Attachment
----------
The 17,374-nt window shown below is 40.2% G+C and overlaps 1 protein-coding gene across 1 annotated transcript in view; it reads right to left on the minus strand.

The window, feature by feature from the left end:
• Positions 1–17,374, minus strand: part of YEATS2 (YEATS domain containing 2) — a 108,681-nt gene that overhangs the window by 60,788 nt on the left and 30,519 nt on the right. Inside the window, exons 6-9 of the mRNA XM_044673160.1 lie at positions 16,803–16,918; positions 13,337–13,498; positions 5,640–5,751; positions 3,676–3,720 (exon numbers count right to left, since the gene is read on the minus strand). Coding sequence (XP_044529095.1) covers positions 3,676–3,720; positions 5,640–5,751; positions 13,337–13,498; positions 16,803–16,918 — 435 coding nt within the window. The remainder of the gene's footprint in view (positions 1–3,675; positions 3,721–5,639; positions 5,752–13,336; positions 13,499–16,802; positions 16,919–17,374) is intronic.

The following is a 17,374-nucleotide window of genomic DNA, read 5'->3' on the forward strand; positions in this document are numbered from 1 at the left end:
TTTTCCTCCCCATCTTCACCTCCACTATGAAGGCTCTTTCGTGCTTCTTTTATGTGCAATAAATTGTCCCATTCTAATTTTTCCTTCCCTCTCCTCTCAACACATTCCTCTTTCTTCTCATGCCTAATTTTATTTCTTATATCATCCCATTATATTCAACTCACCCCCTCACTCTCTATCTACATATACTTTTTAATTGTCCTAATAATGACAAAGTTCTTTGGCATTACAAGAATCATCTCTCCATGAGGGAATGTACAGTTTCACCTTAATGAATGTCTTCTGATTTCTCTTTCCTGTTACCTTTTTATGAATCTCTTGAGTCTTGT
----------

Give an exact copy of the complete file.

The 17,374-nt window shown below is 40.2% G+C and overlaps 1 protein-coding gene across 1 annotated transcript in view; it reads right to left on the minus strand.

The window, feature by feature from the left end:
• Positions 1–17,374, minus strand: part of YEATS2 (YEATS domain containing 2) — a 108,681-nt gene that overhangs the window by 60,788 nt on the left and 30,519 nt on the right. Inside the window, exons 6-9 of the mRNA XM_044673160.1 lie at positions 16,803–16,918; positions 13,337–13,498; positions 5,640–5,751; positions 3,676–3,720 (exon numbers count right to left, since the gene is read on the minus strand). Coding sequence (XP_044529095.1) covers positions 3,676–3,720; positions 5,640–5,751; positions 13,337–13,498; positions 16,803–16,918 — 435 coding nt within the window. The remainder of the gene's footprint in view (positions 1–3,675; positions 3,721–5,639; positions 5,752–13,336; positions 13,499–16,802; positions 16,919–17,374) is intronic.

The following is a 17,374-nucleotide window of genomic DNA, read 5'->3' on the forward strand; positions in this document are numbered from 1 at the left end:
TTTTCCTCCCCATCTTCACCTCCACTATGAAGGCTCTTTCGTGCTTCTTTTATGTGCAATAAATTGTCCCATTCTAATTTTTCCTTCCCTCTCCTCTCAACACATTCCTCTTTCTTCTCATGCCTAATTTTATTTCTTATATCATCCCATTATATTCAACTCACCCCCTCACTCTCTATCTACATATACTTTTTAATTGTCCTAATAATGACAAAGTTCTTTGGCATTACAAGAATCATCTCTCCATGAGGGAATGTACAGTTTCACCTTAATGAATGTCTTCTGATTTCTCTTTCCTGTTACCTTTTTATGAATCTCTTGAGTCTTGT